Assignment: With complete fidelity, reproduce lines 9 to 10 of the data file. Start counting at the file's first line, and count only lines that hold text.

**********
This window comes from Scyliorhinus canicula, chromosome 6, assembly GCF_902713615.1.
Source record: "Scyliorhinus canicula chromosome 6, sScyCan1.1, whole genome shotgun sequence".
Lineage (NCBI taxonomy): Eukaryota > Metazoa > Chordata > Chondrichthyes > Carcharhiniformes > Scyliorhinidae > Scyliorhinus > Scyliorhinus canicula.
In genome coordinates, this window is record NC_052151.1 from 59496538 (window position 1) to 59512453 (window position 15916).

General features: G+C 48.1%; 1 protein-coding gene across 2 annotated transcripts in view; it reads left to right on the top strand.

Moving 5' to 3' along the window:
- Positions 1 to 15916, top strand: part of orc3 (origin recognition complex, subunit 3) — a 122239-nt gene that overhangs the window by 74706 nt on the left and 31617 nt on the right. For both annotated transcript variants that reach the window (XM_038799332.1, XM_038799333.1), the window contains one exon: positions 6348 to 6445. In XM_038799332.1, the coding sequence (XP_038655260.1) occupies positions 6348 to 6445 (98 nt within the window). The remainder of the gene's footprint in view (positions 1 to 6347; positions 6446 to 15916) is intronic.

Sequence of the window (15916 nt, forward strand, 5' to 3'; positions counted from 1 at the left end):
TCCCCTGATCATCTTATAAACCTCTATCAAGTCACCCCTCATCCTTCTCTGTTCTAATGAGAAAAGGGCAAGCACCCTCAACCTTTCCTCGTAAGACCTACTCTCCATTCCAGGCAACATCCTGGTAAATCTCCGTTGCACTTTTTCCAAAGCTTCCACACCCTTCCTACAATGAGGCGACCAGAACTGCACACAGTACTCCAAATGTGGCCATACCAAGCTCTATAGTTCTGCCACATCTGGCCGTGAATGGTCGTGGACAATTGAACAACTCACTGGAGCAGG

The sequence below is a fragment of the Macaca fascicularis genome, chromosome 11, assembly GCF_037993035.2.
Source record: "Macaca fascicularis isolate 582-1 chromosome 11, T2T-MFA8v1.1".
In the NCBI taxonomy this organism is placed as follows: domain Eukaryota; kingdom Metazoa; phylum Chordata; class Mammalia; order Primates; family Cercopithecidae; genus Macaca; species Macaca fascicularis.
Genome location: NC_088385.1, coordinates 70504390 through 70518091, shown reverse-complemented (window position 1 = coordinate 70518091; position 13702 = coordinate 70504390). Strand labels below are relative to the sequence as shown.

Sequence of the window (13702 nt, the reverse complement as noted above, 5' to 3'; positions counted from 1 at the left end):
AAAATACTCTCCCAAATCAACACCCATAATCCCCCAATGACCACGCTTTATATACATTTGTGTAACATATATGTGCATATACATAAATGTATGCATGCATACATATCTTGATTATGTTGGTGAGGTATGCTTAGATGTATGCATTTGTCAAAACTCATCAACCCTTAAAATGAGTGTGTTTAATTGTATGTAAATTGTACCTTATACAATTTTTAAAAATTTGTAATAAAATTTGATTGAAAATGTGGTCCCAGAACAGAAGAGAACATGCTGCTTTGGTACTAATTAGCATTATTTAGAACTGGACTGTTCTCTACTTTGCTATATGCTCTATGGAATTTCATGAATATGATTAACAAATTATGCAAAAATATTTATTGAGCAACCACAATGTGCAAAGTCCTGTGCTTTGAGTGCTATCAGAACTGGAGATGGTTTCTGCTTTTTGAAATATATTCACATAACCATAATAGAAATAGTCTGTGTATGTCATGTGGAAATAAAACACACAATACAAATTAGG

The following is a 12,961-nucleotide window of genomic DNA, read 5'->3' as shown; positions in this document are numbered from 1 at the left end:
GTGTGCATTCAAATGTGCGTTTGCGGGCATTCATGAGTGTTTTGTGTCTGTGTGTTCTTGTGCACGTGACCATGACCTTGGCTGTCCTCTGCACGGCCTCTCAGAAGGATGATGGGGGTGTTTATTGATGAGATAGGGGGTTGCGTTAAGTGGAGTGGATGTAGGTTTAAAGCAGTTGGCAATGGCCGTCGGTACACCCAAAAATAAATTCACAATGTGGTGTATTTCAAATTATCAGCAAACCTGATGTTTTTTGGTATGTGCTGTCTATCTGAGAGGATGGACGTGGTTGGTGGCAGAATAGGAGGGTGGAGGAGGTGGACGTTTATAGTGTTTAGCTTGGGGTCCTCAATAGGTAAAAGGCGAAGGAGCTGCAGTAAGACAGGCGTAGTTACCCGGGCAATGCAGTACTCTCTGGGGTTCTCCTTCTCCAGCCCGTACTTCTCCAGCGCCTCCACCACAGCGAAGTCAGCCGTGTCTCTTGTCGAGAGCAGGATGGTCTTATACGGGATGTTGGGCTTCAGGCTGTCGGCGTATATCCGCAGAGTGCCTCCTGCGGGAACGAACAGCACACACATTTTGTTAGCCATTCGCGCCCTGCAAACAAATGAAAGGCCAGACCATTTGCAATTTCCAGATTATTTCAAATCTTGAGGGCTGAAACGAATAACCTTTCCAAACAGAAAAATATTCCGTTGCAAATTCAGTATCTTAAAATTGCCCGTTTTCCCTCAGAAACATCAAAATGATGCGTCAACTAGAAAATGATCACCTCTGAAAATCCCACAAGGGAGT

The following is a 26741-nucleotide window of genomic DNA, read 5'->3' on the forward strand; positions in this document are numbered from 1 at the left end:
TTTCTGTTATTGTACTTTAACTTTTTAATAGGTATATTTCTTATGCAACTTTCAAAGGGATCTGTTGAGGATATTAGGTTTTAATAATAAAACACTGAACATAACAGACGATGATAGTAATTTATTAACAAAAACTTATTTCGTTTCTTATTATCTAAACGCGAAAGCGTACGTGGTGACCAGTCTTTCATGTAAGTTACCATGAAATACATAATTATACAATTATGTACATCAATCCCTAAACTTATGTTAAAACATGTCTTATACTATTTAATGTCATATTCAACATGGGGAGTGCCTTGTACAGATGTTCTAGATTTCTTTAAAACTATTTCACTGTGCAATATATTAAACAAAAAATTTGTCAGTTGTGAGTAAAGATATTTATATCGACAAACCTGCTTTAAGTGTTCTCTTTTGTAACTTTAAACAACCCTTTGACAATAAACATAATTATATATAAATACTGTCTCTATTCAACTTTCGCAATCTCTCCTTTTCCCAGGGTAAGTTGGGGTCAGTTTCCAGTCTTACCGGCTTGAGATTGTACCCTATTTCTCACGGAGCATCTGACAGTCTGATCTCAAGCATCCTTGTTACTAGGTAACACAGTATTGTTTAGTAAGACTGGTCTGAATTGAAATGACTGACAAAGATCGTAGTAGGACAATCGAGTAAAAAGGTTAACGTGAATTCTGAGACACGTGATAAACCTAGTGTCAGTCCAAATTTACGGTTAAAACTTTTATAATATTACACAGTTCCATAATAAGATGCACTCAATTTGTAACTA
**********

TCCCCTGATCATCTTATAAACCTCTATCAAGTCACCCCTCATCCTTCTCTGTTCTAATGAGAAAAGGGCAAGCACCCTCAACCTTTCCTCGTAAGACCTACTCTCCATTCCAGGCAACATCCTGGTAAATCTCCGTTGCACTTTTTCCAAAGCTTCCACACCCTTCCTACAATGAGGCGACCAGAACTGCACACAGTACTCCAAATGTGGCCATACCAAGCTCTATAGTTCTGCCACATCTGGCCGTGAATGGTCGTGGACAATTGAACAACTCACTGGAGCAGG

The sequence below is a fragment of the Macaca fascicularis genome, chromosome 11, assembly GCF_037993035.2.